Great Aussie Crab Pot Recovery launches with call for community input

LOST, abandoned or discarded crab pots, also known as ghost gear, pose a major threat to the health of marine ecosystems. Critical species, such as crocodiles and sharks, as well as turtles and birds, inadvertently get caught in the pots and drown – yet all these species play a pivotal role in maintaining the resilience of our ecosystems and fish productivity. 

In a bid to address the growing impact of ghost crab pots, the Great Aussie Crab Pot Recovery has been launched. An initiative of OceanEarth Foundation, through its Ghostnets Australia program, in partnership with OzFish Unlimited, the program is collaborating with the recreational and commercial fishing community to better understand the root causes of the issue, clean-up existing pots and explore preventative avenues. 

The first step is to call on recreational fishers nationally to be part of the solution by sharing their thoughts and insight about the problem, through the Great Aussie Crab Pot Recovery Survey

“Fishers are part of the fabric of our community, and we are asking them to work with us to try and solve the issue and reduce the impact these abandoned pots are having on our ecosystems and wildlife,” said OceanEarth Foundation managing director Anissa Lawrence.

“We all have a role to play in responsible fishing practices that can help protect fishing into the future. This survey is a vital first step in the program, to expand our understanding of the complexities of the problem and gather valuable information that will enrich our learning and help guide the effectiveness of our efforts and prevent it recurring.”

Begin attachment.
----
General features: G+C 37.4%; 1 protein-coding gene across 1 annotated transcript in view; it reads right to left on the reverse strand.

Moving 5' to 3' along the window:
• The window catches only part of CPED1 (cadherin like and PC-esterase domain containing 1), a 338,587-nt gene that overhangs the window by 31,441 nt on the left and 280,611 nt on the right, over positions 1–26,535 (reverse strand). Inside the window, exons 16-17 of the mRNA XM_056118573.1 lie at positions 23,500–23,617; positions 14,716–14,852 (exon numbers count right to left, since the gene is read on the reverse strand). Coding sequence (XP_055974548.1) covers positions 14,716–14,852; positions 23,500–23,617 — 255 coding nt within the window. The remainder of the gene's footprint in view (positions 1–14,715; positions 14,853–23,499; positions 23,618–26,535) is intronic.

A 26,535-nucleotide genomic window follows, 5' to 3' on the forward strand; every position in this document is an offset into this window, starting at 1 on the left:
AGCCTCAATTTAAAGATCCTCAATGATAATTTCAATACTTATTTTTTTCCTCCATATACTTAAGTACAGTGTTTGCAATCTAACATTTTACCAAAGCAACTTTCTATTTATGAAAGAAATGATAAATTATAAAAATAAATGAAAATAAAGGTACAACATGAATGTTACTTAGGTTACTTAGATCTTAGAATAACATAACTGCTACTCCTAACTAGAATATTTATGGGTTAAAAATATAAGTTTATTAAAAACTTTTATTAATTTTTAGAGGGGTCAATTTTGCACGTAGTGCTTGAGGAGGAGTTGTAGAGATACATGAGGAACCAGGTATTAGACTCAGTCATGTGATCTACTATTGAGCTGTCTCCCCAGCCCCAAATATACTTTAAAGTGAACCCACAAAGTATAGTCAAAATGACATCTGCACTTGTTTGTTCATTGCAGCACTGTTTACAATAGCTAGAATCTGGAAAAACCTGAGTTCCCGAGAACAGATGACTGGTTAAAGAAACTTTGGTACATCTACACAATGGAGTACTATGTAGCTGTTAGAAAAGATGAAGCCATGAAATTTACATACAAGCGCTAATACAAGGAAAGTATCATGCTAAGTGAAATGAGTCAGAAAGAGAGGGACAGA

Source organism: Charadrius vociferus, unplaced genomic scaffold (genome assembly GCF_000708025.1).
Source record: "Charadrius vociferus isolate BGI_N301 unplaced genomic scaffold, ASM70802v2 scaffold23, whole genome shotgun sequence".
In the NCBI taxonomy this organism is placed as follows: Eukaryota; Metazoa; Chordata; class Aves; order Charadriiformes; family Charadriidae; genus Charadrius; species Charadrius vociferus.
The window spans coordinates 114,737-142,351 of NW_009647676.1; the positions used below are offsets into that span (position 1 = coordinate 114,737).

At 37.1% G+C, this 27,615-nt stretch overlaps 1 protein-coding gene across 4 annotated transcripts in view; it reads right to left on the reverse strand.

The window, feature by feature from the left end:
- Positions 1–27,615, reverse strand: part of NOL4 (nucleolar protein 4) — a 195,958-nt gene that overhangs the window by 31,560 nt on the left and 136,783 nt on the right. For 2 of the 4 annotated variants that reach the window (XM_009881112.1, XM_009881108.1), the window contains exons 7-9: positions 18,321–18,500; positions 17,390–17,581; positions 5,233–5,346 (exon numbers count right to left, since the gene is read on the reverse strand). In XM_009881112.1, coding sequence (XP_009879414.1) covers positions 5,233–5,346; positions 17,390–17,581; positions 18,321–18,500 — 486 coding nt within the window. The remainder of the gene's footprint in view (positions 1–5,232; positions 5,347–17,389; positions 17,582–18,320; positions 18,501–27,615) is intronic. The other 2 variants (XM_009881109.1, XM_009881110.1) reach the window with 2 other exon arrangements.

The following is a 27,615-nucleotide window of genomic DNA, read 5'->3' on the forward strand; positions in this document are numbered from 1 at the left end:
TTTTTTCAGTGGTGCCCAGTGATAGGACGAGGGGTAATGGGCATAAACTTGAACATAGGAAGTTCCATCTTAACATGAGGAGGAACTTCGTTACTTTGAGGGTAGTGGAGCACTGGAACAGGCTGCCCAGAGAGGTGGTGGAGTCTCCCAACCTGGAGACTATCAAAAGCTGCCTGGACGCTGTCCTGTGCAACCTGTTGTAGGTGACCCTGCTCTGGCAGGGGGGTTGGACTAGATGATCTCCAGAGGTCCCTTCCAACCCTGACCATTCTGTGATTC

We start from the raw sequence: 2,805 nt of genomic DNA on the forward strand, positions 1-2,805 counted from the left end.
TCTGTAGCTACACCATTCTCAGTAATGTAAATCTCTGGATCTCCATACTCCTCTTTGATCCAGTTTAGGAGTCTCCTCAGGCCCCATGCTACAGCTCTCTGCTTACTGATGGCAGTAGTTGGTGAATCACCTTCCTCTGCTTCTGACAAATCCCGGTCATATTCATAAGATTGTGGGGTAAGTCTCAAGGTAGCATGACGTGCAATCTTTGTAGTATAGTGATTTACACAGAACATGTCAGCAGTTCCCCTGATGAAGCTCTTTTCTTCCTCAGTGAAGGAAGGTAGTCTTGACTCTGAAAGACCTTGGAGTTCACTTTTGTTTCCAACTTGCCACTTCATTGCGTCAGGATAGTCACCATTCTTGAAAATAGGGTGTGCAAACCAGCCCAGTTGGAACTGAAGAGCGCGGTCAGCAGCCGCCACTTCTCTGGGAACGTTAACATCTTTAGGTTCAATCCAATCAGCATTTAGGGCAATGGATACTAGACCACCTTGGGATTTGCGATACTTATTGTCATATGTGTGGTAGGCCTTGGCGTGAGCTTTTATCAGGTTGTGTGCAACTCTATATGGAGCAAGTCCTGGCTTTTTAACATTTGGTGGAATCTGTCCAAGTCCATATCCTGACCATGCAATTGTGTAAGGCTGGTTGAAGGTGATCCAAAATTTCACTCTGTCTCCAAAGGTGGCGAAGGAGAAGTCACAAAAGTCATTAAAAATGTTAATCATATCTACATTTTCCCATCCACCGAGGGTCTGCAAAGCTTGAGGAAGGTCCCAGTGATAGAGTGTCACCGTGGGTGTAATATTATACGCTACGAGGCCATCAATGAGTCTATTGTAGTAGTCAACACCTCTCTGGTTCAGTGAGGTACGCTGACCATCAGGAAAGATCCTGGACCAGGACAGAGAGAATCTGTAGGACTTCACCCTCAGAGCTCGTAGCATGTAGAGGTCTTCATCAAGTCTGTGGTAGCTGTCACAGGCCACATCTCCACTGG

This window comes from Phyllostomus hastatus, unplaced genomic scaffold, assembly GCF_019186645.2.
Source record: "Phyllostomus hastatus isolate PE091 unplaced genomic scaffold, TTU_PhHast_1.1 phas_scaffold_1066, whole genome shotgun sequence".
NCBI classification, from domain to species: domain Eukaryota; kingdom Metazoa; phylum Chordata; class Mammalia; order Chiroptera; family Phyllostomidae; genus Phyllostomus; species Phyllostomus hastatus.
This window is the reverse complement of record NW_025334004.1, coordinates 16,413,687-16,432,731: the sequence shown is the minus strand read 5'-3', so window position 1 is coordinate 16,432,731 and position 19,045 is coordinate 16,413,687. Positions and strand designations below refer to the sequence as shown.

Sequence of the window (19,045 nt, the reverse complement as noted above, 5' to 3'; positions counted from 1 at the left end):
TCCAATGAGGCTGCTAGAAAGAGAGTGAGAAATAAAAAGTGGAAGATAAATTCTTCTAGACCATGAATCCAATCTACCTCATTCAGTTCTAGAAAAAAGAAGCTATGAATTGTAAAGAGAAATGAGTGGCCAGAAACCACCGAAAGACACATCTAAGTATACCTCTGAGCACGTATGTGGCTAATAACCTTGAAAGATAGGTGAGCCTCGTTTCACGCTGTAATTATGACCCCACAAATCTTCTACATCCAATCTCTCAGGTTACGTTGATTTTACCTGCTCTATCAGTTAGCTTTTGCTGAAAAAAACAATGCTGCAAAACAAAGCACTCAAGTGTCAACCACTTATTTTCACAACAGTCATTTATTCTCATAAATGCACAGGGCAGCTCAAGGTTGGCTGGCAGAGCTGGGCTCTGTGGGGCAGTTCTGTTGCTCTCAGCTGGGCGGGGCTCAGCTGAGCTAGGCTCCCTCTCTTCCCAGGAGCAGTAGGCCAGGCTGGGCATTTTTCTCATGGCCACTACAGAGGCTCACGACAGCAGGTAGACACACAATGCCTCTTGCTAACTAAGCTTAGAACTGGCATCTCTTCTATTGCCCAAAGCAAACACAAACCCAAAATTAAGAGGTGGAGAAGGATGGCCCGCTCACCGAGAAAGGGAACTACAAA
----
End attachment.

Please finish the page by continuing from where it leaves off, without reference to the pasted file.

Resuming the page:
“These pots are easily lost when set and left, by both recreational and commercial fishers. But the impact of lost gear is far-reaching – it puts the resilience of ecosystems and fish productivity at risk,” she said.

Cassie Price, OzFish director of Habitat Programs, believes that complex challenges can be solved when people come together.

“Creating a sustainable fishing future to ensure the long-term health of our marine ecosystems is a shared responsibility, which relies on our collective commitment to managing issues like lost crab pots.

“OzFish will work with our fishing community and stakeholder partnerships to find the best solutions to this challenge, as together our positive impact is amplified, creating a legacy for future generations”, said Ms Price.

Following the survey, major clean up events will be held in the Gulf of Carpentaria during May, where years of lost crab pots will be recovered. The pots will then be recycled into useful products for fishers, with the proceeds being used to support habitat restoration. While the solutions identified will help prevent the future build-up of lost pots.

“The is a very exciting program and the first of its kind in Australia, as we are taking the lead in addressing responsible crab pot management.  It is a fantastic example of the fishing community being part of the solution to a long-term problem, while bringing great outcomes for our unique marine ecosystems,” Ms Lawrence concluded. 

The Great Aussie Crab Pot Recovery is a Ghost Nets Innovative Solutions project and has received grant funding from the Australian Government.

If you are a recreational fisher and would like to get involved with this initiative to improve the health of Australia’s marine ecosystems, head over to our Great Aussie Crab Pot Recovery page to fill in the survey.

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